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The blast wounded of Raqqa, Syria: observational results from an MSF-supported district hospital

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Abstract

Background

In June 2017, the U.S.-backed Syrian Democratic Forces (SDF) launched a military operation to retake the city of Raqqa, Syria, from the so-called Islamic State. The city population incurred mass numbers of wounded. In the post-offensive period, the population returned to a city (Raqqa) contaminated with improvised explosive devices (IEDs) and explosive remnants of war (ERWs), resulting in a second wave of wounded patients. Médecins Sans Frontières (MSF) supported a hospital in Tal-Abyad (north of Raqqa) and scaled up operations in response to this crisis. We describe the cohort of blast-wounded cases admitted to this hospital in order help prepare future humanitarian responses.

Methods

We retrospectively extracted data from clinical charts in the MSF-supported hospital. We included all new admissions for blast-wounded patients with key data elements documented. We performed comparative analyses from the offensive period (June 6, 2017 to October 17, 2017) and the post-offensive period (October 18, 2017 to March 17, 2018).

Results

We included 322 blast related injuries. There were more than twice the number of cases with blast injuries in the post-offensive period as the offensive period (225 vs. 97, p = <.001). The offensive period saw a significantly higher proportion of female patients (32.0%, n = 31 vs. 11.1%, n = 25, p < 0.001) and paediatric patients (42.3%, n = 41 vs 24.9%, n = 56, p = 0.002). Blast-injured patients in the post-offensive period included more cases with multiple traumatic injuries (65.8%, n = 148 vs. 39.2%, n = 38, p < 0.001). The treatment of the blast-injured cases in the post-offensive period was more labor intensive with those patients having a higher median number of interventions (2 vs 1, p = <0.001) and higher median number of days in hospital (7 vs 4, p = < 0.001).

Conclusions

In the wake of the Raqqa offensive, the MSF-supported district hospital received an unpredicted second, larger and more complex wave of blast-wounded cases as the population returned to a city strewn with IEDs and ERWs. These findings indicate the high risk of traumatic injury to the population even after warring factions have vacated conflict zones. Medical humanitarian actors should be prepared for a continued and scaled up response in areas known to be highly contaminated with explosive ordnance.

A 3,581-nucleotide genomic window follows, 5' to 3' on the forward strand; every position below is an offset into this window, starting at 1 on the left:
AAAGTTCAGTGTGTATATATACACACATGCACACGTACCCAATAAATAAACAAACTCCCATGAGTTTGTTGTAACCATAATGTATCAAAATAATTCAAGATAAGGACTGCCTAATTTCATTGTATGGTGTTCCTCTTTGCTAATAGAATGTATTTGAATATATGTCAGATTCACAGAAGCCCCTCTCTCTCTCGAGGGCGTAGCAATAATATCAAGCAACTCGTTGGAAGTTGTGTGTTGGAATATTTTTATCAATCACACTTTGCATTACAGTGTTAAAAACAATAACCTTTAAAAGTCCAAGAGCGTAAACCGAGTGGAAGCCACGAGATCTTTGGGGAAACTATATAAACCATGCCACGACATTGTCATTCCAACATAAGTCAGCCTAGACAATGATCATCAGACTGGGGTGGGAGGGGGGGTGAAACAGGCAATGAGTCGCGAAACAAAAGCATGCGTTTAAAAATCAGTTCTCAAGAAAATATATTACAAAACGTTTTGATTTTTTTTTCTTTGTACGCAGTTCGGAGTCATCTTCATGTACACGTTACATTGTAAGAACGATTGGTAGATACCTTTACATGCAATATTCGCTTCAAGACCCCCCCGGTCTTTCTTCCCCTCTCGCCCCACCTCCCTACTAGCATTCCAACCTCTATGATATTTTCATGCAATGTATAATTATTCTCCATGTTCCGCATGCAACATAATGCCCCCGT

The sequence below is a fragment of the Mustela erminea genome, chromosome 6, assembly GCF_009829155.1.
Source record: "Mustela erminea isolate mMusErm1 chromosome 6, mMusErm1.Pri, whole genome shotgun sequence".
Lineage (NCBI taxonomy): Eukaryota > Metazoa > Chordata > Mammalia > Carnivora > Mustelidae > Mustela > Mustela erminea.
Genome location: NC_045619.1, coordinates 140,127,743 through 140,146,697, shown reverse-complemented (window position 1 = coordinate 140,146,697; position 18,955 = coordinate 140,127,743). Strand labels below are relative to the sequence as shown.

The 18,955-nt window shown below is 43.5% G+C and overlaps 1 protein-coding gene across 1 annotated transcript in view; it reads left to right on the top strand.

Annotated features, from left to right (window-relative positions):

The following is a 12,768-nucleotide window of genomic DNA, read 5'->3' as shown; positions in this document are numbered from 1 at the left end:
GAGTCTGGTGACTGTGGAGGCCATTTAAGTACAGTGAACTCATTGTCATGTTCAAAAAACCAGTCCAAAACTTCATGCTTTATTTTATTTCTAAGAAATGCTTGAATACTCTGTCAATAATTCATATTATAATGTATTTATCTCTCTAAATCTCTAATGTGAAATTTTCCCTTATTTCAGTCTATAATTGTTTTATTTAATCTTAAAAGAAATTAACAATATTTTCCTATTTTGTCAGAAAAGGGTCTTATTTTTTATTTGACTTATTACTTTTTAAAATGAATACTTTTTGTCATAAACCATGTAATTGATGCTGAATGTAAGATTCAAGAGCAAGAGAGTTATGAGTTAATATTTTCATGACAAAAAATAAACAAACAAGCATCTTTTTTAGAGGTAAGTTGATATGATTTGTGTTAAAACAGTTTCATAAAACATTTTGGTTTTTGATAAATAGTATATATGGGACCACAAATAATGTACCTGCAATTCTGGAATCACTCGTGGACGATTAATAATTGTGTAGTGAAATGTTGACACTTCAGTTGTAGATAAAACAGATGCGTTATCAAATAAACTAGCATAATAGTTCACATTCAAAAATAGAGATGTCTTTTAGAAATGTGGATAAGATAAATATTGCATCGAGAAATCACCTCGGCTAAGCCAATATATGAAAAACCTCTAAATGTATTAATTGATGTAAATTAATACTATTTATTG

Background

In 2014, in the midst of the war raging in Syria, the so-called Islamic State of Iraq and the Levant (ISIL) seized control of large areas of western Syria and eastern Iraq, setting up the city of Raqqa in northern Syria as their de facto capital. In response, the Kurdish dominated Syrian Democratic Forces (SDF) aligned with the United States (US) led coalition of forces launched Operation Wrath of Euphrates [1], an operation aimed at taking the city of Raqqa as part of a larger campaign to drive ISIL out of the region. The last phase of the operation, the Battle of Raqqa military offensive, began on June 6, 2017 and officially ended on October 17, 2017 [2]. SDF ground troops supported by heavy US airstrikes encircled the city, effectively trapping combatants and civilians alike inside. The city population incurred a large number of wounded attributed to airstrikes. Monitoring groups put the total number of civilian casualties between 1300 and 1800 as a result of nearly 4500 airstrikes and the use of over 20,000 munitions between the months of May and October, 2017 [3, 4].